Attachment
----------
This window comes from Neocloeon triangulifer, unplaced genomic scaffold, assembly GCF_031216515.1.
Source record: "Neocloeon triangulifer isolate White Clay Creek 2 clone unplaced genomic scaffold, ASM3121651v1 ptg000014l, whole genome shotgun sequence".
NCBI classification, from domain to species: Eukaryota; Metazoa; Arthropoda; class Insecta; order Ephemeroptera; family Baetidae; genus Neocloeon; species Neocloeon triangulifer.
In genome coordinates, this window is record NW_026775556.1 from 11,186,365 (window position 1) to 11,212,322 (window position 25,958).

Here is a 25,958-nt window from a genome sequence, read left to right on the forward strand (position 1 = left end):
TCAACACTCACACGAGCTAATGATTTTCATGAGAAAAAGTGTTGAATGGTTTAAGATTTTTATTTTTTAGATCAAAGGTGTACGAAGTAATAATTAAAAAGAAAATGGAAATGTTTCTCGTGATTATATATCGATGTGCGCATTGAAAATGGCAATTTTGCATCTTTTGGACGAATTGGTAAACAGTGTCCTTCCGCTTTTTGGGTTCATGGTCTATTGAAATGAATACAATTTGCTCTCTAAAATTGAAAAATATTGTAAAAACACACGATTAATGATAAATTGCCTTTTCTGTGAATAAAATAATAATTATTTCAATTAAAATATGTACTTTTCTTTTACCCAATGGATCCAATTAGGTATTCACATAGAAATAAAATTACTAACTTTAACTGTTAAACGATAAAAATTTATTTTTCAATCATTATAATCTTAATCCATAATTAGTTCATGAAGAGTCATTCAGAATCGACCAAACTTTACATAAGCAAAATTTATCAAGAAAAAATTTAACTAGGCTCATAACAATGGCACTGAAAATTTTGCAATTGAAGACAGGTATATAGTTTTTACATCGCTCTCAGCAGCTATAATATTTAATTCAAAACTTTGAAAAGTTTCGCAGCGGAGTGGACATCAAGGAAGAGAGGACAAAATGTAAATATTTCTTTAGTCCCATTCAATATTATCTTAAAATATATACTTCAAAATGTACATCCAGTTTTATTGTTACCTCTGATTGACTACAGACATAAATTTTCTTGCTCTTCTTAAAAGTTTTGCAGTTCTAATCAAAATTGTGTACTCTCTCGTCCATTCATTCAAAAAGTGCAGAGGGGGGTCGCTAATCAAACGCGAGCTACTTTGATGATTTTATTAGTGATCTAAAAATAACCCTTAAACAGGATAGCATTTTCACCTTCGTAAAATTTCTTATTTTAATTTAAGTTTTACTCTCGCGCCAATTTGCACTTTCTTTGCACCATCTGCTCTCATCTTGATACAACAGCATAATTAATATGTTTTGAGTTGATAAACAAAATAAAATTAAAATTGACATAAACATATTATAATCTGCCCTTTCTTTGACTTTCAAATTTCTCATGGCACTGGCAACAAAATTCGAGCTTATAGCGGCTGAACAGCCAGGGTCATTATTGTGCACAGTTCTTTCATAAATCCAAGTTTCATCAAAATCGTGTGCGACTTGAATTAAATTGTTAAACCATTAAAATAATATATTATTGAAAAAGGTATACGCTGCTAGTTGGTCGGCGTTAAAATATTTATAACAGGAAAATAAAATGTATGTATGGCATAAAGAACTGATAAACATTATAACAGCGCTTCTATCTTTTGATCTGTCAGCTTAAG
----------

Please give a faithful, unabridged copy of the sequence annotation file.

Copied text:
This window comes from Neocloeon triangulifer, unplaced genomic scaffold, assembly GCF_031216515.1.
Source record: "Neocloeon triangulifer isolate White Clay Creek 2 clone unplaced genomic scaffold, ASM3121651v1 ptg000014l, whole genome shotgun sequence".
NCBI classification, from domain to species: Eukaryota; Metazoa; Arthropoda; class Insecta; order Ephemeroptera; family Baetidae; genus Neocloeon; species Neocloeon triangulifer.
In genome coordinates, this window is record NW_026775556.1 from 11,186,365 (window position 1) to 11,212,322 (window position 25,958).

Here is a 25,958-nt window from a genome sequence, read left to right on the forward strand (position 1 = left end):
TCAACACTCACACGAGCTAATGATTTTCATGAGAAAAAGTGTTGAATGGTTTAAGATTTTTATTTTTTAGATCAAAGGTGTACGAAGTAATAATTAAAAAGAAAATGGAAATGTTTCTCGTGATTATATATCGATGTGCGCATTGAAAATGGCAATTTTGCATCTTTTGGACGAATTGGTAAACAGTGTCCTTCCGCTTTTTGGGTTCATGGTCTATTGAAATGAATACAATTTGCTCTCTAAAATTGAAAAATATTGTAAAAACACACGATTAATGATAAATTGCCTTTTCTGTGAATAAAATAATAATTATTTCAATTAAAATATGTACTTTTCTTTTACCCAATGGATCCAATTAGGTATTCACATAGAAATAAAATTACTAACTTTAACTGTTAAACGATAAAAATTTATTTTTCAATCATTATAATCTTAATCCATAATTAGTTCATGAAGAGTCATTCAGAATCGACCAAACTTTACATAAGCAAAATTTATCAAGAAAAAATTTAACTAGGCTCATAACAATGGCACTGAAAATTTTGCAATTGAAGACAGGTATATAGTTTTTACATCGCTCTCAGCAGCTATAATATTTAATTCAAAACTTTGAAAAGTTTCGCAGCGGAGTGGACATCAAGGAAGAGAGGACAAAATGTAAATATTTCTTTAGTCCCATTCAATATTATCTTAAAATATATACTTCAAAATGTACATCCAGTTTTATTGTTACCTCTGATTGACTACAGACATAAATTTTCTTGCTCTTCTTAAAAGTTTTGCAGTTCTAATCAAAATTGTGTACTCTCTCGTCCATTCATTCAAAAAGTGCAGAGGGGGGTCGCTAATCAAACGCGAGCTACTTTGATGATTTTATTAGTGATCTAAAAATAACCCTTAAACAGGATAGCATTTTCACCTTCGTAAAATTTCTTATTTTAATTTAAGTTTTACTCTCGCGCCAATTTGCACTTTCTTTGCACCATCTGCTCTCATCTTGATACAACAGCATAATTAATATGTTTTGAGTTGATAAACAAAATAAAATTAAAATTGACATAAACATATTATAATCTGCCCTTTCTTTGACTTTCAAATTTCTCATGGCACTGGCAACAAAATTCGAGCTTATAGCGGCTGAACAGCCAGGGTCATTATTGTGCACAGTTCTTTCATAAATCCAAGTTTCATCAAAATCGTGTGCGACTTGAATTAAATTGTTAAACCATTAAAATAATATATTATTGAAAAAGGTATACGCTGCTAGTTGGTCGGCGTTAAAATATTTATAACAGGAAAATAAAATGTATGTATGGCATAAAGAACTGATAAACATTATAACAGCGCTTCTATCTTTTGATCTGTCAGCTTAAG